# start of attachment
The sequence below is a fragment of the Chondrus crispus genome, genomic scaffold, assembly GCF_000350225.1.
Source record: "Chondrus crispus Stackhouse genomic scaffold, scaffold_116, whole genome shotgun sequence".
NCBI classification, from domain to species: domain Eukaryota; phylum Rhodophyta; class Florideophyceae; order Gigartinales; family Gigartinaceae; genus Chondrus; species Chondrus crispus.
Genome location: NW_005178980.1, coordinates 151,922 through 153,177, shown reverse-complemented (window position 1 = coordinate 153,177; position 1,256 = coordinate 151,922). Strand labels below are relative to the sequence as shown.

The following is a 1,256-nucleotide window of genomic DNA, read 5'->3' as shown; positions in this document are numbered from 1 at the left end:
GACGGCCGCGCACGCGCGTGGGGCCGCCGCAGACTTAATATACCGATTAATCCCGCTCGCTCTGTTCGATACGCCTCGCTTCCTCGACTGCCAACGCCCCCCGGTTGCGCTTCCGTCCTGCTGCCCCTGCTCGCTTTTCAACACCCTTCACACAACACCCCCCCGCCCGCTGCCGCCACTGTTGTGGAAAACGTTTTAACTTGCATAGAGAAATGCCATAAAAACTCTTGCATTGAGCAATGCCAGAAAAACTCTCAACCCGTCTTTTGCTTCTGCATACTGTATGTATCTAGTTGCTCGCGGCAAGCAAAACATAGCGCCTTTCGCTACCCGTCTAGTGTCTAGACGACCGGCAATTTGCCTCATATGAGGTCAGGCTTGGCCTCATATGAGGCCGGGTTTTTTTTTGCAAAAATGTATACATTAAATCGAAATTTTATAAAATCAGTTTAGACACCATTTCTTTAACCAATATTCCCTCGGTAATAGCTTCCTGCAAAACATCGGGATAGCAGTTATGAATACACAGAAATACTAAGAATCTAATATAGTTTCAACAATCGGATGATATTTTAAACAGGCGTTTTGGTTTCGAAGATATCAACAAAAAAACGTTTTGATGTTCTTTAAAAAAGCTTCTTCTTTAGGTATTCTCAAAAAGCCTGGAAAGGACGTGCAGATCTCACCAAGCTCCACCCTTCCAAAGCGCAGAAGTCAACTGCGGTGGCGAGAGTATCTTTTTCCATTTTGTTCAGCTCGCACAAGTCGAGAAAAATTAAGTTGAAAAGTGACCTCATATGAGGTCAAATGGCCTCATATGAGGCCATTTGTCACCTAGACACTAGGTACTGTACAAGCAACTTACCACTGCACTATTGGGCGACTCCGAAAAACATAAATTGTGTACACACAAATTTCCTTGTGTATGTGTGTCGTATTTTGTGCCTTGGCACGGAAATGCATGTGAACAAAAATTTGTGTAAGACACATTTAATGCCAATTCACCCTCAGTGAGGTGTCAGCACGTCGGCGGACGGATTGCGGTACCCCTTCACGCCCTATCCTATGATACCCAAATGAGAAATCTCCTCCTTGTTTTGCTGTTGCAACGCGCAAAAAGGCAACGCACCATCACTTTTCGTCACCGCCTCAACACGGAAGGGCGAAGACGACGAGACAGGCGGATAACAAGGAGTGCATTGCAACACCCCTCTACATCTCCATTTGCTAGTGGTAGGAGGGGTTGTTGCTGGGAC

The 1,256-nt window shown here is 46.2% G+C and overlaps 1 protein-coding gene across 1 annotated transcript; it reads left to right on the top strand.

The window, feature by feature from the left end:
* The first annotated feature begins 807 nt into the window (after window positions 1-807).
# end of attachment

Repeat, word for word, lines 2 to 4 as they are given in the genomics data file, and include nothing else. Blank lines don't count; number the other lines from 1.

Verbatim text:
Source record: "Chondrus crispus Stackhouse genomic scaffold, scaffold_116, whole genome shotgun sequence".
NCBI classification, from domain to species: domain Eukaryota; phylum Rhodophyta; class Florideophyceae; order Gigartinales; family Gigartinaceae; genus Chondrus; species Chondrus crispus.
Genome location: NW_005178980.1, coordinates 151,922 through 153,177, shown reverse-complemented (window position 1 = coordinate 153,177; position 1,256 = coordinate 151,922). Strand labels below are relative to the sequence as shown.